Submissions are often made to publishers in a
gimmicky way. I’ve seen a proposal written on a
scroll wrapped up in a cardboard tube,
submissions printed on expensive coloured paper
(a gold cover page is the worst offender), and
ideas for books packaged with ribbons and bows.
Needless to say, all were rejected.
You might think a gimmick is an effective way
to get noticed in the slush pile – it will get your
proposal noticed, but for the wrong reasons.
Editors sigh at the sight of coloured paper and
fancy packaging. They know from experience
that authors who wrap their submission in such
a decorative way are, either consciously or
unconsciously, trying to divert attention from
weaknesses in their writing. Such attempts have
never worked and never will. Keep your proposal
looking professional, and that means print it on
standard 80gsm white paper. If you need to bind
a few pages, use a staple in the top corner. If there
are more pages than a stapler can manage, bind
them in a simple and plain way that won’t attract
Generating a cover design
Some authors go to the extent of designing a
cover for their book when sending in a proposal.
This can help the editor to imagine your book in
print and how attractive it would look, but only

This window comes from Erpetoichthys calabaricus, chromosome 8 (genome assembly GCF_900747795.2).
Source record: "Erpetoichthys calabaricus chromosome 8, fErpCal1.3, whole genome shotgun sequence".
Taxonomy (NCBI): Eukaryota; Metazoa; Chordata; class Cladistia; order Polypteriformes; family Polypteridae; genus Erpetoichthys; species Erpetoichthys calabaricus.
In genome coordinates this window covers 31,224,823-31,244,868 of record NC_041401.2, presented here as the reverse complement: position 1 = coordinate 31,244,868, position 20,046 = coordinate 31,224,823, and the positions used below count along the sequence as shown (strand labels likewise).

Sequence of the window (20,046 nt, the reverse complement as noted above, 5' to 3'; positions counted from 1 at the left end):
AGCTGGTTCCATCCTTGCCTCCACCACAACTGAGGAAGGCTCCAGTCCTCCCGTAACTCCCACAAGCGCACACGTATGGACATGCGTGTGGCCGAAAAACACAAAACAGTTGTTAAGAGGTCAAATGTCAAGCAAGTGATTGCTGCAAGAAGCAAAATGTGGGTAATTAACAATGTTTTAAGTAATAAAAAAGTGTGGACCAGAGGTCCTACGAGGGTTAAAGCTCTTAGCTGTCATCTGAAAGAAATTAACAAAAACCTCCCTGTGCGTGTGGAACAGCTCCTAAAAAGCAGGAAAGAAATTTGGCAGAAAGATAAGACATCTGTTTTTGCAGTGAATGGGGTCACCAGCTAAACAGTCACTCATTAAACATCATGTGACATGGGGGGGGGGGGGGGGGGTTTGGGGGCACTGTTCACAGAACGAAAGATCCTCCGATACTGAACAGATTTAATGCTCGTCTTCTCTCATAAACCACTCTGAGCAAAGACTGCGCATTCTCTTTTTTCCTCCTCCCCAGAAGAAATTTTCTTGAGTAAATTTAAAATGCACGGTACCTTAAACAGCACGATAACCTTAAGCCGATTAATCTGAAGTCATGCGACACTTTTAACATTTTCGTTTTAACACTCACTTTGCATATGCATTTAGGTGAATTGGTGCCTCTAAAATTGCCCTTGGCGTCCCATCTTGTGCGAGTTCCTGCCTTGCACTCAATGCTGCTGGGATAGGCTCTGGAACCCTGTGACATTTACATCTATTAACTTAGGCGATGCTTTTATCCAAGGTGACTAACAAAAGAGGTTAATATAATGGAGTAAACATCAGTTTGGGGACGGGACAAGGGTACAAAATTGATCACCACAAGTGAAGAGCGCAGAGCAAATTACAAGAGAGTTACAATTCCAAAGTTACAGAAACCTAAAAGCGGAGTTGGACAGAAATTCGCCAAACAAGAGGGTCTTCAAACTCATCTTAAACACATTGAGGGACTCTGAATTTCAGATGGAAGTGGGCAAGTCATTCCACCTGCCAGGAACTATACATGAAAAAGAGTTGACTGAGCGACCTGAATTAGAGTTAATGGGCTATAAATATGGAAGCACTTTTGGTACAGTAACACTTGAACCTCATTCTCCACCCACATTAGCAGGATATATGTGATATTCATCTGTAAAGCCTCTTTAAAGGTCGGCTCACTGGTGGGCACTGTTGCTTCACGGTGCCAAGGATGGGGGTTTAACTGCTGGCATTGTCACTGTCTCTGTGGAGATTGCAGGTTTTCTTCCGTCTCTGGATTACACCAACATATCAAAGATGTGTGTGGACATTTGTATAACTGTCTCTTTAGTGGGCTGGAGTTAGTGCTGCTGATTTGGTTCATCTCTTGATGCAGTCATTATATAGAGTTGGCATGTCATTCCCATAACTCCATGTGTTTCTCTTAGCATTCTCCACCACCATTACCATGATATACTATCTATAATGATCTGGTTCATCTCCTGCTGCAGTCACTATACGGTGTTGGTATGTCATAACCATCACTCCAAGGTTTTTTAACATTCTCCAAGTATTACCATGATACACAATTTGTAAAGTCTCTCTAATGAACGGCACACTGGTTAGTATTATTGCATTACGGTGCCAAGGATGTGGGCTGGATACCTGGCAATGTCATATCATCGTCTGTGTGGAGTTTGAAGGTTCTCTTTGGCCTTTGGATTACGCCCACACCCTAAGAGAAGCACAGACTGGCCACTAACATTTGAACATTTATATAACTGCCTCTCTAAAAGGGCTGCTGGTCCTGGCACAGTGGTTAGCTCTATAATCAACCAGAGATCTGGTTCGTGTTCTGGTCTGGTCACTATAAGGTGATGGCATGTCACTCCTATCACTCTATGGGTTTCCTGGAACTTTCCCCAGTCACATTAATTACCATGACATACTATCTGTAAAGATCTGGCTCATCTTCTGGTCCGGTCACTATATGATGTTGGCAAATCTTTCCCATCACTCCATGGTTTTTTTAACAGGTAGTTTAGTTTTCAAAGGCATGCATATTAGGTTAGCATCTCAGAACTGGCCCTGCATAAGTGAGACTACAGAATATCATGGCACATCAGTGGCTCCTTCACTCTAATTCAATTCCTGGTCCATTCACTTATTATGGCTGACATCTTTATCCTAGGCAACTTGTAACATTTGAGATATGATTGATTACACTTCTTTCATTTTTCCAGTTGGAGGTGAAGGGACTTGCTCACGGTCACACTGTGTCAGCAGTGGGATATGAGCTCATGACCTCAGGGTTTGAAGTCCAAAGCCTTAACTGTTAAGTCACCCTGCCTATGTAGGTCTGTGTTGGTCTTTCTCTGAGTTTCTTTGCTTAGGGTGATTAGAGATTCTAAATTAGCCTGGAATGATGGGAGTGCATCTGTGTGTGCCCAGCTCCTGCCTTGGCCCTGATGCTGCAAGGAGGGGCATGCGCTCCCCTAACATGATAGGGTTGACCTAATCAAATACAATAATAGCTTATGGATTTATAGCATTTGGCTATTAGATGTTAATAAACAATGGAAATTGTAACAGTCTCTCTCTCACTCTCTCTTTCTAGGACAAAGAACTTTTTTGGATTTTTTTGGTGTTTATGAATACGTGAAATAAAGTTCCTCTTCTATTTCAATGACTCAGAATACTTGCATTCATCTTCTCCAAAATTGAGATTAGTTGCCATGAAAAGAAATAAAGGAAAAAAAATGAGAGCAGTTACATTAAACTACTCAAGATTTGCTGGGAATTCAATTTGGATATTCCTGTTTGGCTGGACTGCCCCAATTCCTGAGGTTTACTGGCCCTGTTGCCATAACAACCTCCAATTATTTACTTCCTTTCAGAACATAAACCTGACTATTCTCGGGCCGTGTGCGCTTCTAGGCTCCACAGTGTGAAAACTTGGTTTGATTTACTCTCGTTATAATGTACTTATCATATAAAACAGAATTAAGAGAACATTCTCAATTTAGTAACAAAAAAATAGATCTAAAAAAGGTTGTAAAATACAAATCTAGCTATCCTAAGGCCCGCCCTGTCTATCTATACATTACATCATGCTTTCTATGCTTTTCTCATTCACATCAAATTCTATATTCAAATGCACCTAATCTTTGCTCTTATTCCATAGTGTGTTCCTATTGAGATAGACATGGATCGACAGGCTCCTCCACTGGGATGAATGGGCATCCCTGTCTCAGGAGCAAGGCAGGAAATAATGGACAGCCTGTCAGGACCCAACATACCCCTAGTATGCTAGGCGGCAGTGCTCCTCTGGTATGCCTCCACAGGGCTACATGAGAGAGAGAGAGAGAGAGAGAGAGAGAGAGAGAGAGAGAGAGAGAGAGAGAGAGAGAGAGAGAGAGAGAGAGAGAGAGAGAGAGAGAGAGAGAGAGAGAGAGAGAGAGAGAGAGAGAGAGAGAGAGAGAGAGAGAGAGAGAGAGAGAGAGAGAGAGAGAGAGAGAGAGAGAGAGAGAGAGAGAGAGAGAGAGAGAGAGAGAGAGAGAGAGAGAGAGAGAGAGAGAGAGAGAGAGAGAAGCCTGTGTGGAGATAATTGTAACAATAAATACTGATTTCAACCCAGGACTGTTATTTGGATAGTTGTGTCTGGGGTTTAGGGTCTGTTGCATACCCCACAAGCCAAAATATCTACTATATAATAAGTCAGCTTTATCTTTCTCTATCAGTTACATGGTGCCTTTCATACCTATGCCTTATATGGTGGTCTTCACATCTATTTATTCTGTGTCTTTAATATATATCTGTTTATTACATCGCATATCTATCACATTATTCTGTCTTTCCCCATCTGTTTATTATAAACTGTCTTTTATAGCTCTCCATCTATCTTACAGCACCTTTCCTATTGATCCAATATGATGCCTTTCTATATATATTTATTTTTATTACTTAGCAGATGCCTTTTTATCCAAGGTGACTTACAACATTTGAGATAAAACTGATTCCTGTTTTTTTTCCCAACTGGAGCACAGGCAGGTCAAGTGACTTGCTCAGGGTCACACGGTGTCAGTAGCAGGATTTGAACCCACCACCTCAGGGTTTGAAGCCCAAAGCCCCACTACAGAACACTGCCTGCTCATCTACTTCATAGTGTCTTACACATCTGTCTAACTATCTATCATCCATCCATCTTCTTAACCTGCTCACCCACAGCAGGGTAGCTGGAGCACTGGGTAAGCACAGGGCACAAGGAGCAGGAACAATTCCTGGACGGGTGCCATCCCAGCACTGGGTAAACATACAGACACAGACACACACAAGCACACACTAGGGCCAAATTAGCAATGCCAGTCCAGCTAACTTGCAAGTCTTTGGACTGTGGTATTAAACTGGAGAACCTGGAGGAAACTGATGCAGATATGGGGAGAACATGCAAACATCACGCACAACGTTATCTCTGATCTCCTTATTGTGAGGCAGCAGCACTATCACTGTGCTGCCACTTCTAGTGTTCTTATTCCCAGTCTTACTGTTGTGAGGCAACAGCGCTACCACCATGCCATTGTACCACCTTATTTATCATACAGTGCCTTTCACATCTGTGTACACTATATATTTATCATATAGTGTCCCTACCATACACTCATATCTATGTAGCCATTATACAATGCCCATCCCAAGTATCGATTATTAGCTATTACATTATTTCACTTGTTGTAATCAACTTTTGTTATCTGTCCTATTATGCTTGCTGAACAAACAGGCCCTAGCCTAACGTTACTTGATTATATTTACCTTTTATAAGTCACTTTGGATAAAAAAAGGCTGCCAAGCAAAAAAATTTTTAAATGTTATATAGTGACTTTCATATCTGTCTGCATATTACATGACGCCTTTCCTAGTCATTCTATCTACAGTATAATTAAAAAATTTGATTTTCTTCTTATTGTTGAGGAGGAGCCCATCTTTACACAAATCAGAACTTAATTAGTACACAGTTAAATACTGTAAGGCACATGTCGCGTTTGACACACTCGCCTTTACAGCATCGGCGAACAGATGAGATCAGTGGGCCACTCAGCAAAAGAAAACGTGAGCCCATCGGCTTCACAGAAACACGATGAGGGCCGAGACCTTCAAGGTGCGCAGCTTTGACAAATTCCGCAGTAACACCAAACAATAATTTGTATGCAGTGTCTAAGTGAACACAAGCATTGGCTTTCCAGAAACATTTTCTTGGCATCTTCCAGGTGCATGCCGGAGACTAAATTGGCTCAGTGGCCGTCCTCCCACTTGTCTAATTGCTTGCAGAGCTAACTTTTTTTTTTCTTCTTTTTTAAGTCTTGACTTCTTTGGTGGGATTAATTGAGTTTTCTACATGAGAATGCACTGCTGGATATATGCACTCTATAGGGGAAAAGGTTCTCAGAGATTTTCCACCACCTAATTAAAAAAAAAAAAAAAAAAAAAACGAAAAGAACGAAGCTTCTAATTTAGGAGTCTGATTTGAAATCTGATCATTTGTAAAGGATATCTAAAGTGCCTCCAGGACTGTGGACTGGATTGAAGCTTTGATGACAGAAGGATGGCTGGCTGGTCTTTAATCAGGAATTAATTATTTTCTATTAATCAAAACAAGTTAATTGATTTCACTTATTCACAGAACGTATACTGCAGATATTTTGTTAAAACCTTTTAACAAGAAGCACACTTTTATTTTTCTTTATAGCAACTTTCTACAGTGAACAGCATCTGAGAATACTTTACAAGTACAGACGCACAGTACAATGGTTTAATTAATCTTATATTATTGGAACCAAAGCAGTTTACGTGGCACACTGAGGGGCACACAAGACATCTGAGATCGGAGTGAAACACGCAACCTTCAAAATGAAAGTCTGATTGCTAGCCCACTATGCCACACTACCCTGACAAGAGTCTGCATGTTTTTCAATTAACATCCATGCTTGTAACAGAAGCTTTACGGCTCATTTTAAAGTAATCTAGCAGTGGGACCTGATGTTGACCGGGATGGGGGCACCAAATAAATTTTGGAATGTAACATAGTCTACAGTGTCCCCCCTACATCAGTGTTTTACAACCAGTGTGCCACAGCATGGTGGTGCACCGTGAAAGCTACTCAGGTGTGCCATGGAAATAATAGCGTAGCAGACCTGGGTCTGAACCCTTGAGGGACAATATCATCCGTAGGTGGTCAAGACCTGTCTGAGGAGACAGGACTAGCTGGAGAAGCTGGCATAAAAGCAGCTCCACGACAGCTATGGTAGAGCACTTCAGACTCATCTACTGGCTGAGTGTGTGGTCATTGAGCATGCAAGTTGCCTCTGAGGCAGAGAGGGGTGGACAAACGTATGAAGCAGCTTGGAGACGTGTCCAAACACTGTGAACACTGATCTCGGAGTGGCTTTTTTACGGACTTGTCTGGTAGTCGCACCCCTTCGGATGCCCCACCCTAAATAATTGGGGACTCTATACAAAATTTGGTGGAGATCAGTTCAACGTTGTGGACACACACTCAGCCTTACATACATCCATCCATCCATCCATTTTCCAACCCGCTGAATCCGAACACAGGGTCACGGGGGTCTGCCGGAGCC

if your design is of a professional standard. If
you’ve never designed a book cover it might be
advisable to avoid attempting one to send in with
your idea. Instead, you
could commission a
design from a local
graphic designer or art student. If the design turns
out to be stunning, giving the book a similar style
to a bestseller in its genre, then things could start
to go your way more easily. You should supply
the designer with any high quality photos or
artwork you possess that might be suitable, advise
them on the target audience and show them
similar book covers that you like. This will help
them to understand the style of drawing or design
they should aim for.
A mock-up of your book cover is not essential,
since most books that are published do not come
from illustrated proposals, and the wrong kind
of design can actually put editors off. But if you
can get a design that excites a publisher in the